And What to Do About It
Employee, or contract worker? Which label your employer uses for you has big consequences—for them and you.
As an independent contractor, you’re not entitled to the same rights and benefits as an employee, and your employer can shift more of their costs onto you.
Being an independent contractor comes with benefits of its own, of course—such as having the freedom to set your own hours and terms, and working for several employers as opposed to one. Many people prefer this way of working.
But it usually costs less for employers to categorize their workers as independent contractors rather than employees. And sometimes salaried employees get misclassified as contract workers. This deprives you of certain rights and benefits, and it’s also illegal.
Here are a few signs your employer is misclassifying you as a contract worker—when you’re actually an employee.
1. Your employer determines your work hours, location, and how you do your job
This varies depending on the worker. Some independent contractors—those in construction, for instance—have to show up at an employer’s location to do their jobs.
However, most independent contractors have more control over when and how they work than an employee does. If you show up at your employer’s office every day, you work on their schedule, they determine how you do your job—and they’re calling you an independent contractor, you may be misclassified.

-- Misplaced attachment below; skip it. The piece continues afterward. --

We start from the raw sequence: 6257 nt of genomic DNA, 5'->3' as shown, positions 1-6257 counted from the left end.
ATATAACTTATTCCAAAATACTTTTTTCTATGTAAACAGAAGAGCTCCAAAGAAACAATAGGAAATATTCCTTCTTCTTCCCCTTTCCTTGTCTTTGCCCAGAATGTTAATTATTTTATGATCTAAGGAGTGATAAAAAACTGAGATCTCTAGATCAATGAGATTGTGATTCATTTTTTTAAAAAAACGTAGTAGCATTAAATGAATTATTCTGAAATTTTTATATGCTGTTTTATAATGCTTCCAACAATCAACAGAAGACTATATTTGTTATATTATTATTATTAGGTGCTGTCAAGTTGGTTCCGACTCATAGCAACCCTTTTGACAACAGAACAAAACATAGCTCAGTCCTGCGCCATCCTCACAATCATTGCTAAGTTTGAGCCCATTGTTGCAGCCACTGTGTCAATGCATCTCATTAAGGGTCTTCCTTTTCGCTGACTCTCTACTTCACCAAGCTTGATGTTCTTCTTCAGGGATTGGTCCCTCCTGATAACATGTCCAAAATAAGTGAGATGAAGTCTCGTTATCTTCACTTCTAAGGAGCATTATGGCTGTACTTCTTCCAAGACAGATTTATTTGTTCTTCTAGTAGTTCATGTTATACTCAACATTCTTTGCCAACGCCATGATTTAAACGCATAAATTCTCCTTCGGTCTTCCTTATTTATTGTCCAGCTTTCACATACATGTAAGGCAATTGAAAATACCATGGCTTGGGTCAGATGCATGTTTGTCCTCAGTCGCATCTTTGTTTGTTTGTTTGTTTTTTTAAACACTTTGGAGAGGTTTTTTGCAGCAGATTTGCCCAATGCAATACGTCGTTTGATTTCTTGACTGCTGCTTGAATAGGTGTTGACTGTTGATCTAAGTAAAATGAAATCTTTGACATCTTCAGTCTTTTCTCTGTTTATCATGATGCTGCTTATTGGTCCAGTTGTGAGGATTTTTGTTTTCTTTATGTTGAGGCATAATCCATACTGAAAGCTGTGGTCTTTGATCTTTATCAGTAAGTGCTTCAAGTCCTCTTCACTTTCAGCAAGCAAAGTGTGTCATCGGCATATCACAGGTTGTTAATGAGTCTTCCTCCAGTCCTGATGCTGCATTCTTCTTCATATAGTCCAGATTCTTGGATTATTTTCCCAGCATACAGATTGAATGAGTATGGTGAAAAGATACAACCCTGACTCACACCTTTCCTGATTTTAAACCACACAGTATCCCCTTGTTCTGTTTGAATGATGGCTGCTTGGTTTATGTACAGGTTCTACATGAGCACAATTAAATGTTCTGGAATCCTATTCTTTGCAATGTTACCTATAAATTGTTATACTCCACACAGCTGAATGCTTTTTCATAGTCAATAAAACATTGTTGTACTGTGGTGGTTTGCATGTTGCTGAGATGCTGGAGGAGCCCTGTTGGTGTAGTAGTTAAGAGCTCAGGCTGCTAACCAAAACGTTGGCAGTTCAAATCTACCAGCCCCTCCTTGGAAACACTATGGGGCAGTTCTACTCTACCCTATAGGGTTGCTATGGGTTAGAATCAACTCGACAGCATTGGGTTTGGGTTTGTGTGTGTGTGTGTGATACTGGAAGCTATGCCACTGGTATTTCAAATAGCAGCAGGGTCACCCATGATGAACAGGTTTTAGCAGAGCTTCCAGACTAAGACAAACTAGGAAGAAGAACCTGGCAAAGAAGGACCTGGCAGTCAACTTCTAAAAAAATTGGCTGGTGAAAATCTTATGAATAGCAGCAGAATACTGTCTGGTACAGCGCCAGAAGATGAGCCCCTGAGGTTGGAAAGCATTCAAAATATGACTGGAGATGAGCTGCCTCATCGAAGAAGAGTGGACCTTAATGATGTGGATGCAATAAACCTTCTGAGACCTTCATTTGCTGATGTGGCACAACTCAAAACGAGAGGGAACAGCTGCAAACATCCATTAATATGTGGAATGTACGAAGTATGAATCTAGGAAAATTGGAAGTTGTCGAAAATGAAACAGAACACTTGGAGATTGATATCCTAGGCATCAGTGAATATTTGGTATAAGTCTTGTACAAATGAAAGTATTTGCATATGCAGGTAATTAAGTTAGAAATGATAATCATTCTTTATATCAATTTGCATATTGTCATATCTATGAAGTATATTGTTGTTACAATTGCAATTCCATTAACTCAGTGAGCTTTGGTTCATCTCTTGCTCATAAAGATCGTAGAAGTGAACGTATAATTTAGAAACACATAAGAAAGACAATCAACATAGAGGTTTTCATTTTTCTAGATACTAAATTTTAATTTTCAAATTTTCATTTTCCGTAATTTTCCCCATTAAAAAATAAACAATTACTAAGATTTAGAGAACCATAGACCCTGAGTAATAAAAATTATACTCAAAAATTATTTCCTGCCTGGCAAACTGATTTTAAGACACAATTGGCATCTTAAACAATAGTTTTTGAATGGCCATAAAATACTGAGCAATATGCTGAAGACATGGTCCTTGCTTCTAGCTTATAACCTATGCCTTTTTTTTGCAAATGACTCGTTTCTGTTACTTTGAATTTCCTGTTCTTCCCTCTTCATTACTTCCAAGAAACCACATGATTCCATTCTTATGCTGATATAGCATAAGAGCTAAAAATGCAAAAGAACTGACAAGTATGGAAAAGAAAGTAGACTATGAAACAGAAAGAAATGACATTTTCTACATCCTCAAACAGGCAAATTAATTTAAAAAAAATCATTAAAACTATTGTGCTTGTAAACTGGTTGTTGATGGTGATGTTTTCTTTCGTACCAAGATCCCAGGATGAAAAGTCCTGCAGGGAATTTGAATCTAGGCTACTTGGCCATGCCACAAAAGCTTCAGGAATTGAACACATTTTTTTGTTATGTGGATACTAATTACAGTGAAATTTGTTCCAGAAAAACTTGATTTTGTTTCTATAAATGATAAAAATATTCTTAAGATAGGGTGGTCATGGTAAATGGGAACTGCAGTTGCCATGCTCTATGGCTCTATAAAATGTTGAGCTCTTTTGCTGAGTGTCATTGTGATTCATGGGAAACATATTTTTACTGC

2. Your employment terms are ongoing
Most independent contractors are hired to do a specific job on a temporary basis. Whereas employees are hired full-time and indefinitely, for as long as the work relationship lasts on an at-will basis.
If you’ve been hired on an indefinite basis rather than for a specific job with an end date, you may be an employee rather than a contract worker.
3. Your employer provides all the equipment
Many independent contractors bring their own tools and supplies to the work site. If your employer provides you with everything you need to do your job, you may actually be an employee rather than a contract worker.
4. You don’t invoice your employer
Most independent contractors send their clients an invoice to get paid. If you just get a regular monthly paycheck, without sending an invoice to your employer, it’s possible you’re being misclassified.
5. You only work for one company
Not all independent contractors have a rotating roster of clients, but many do. If you only work for one company, it’s possible you’re being misclassified.
6. Your job is indistinguishable from that of full-time workers
Look around at your workplace. Are there other workers classified as employees who are doing the same job you’re doing? If there’s nothing different about your job description or the conditions under which you work, it’s quite possible you’re being misclassified.
Every industry is different. Some legitimate independent contractors may work under some of the conditions above. But if your employer is calling you an independent contractor and many of these items describe you, it may be time to talk to a lawyer.
Talk to a Philadelphia Employment Lawyer
An experienced lawyer can help you determine whether you’re being misclassified—and develop a strategy to make sure you get all the benefits you’re entitled to.
If you think you’re being misclassified as a contract worker, we can help. Call us at 267-273-1054 or email us at email@example.com for a free, confidential consultation today.
The information provided here does not constitute legal advice. It is intended for general purposes only. If you have questions about a specific legal issue, you should speak to an attorney.